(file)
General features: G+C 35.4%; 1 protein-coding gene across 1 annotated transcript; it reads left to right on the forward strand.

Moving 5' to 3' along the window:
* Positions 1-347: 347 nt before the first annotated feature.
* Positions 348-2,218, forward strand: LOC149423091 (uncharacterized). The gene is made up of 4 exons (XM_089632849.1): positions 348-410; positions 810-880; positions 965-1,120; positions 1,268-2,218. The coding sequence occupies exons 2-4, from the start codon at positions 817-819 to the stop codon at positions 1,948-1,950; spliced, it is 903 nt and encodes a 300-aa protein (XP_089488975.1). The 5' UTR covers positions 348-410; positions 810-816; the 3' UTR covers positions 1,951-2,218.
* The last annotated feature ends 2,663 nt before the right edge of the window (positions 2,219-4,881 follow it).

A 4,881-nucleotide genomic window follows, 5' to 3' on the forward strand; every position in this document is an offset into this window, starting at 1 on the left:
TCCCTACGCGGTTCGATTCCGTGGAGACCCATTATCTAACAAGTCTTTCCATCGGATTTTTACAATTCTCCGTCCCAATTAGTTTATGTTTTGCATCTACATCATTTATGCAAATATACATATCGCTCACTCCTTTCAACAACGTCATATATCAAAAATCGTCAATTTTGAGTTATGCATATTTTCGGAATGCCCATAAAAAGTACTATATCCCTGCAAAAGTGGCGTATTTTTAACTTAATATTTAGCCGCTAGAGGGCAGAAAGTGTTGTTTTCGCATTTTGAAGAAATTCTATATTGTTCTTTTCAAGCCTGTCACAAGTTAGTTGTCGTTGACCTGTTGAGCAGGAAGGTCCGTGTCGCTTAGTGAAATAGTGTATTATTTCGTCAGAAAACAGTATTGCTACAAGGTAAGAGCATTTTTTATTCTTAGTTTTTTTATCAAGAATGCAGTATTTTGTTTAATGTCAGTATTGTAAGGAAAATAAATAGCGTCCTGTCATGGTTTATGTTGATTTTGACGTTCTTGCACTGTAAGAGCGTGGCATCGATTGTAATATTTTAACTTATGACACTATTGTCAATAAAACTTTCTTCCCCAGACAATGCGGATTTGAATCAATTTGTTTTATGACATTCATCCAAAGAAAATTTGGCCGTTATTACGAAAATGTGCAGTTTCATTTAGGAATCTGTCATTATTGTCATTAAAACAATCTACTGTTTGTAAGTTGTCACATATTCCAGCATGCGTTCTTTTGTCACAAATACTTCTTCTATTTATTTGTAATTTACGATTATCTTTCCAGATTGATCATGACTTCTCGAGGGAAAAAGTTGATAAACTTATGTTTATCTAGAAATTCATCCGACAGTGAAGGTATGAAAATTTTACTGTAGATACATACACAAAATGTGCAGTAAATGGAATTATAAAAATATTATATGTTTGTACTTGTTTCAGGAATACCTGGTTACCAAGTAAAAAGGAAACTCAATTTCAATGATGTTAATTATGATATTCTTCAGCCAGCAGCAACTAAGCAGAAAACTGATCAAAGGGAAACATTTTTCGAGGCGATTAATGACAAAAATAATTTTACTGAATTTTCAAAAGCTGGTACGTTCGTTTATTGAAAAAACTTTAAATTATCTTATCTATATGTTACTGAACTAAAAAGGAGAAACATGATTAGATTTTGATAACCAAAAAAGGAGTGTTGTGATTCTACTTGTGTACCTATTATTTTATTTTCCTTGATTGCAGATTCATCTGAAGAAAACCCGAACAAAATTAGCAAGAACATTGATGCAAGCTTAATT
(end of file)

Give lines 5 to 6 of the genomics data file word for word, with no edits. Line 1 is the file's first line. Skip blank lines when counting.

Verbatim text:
* The last annotated feature ends 2,663 nt before the right edge of the window (positions 2,219-4,881 follow it).

A 4,881-nucleotide genomic window follows, 5' to 3' on the forward strand; every position in this document is an offset into this window, starting at 1 on the left: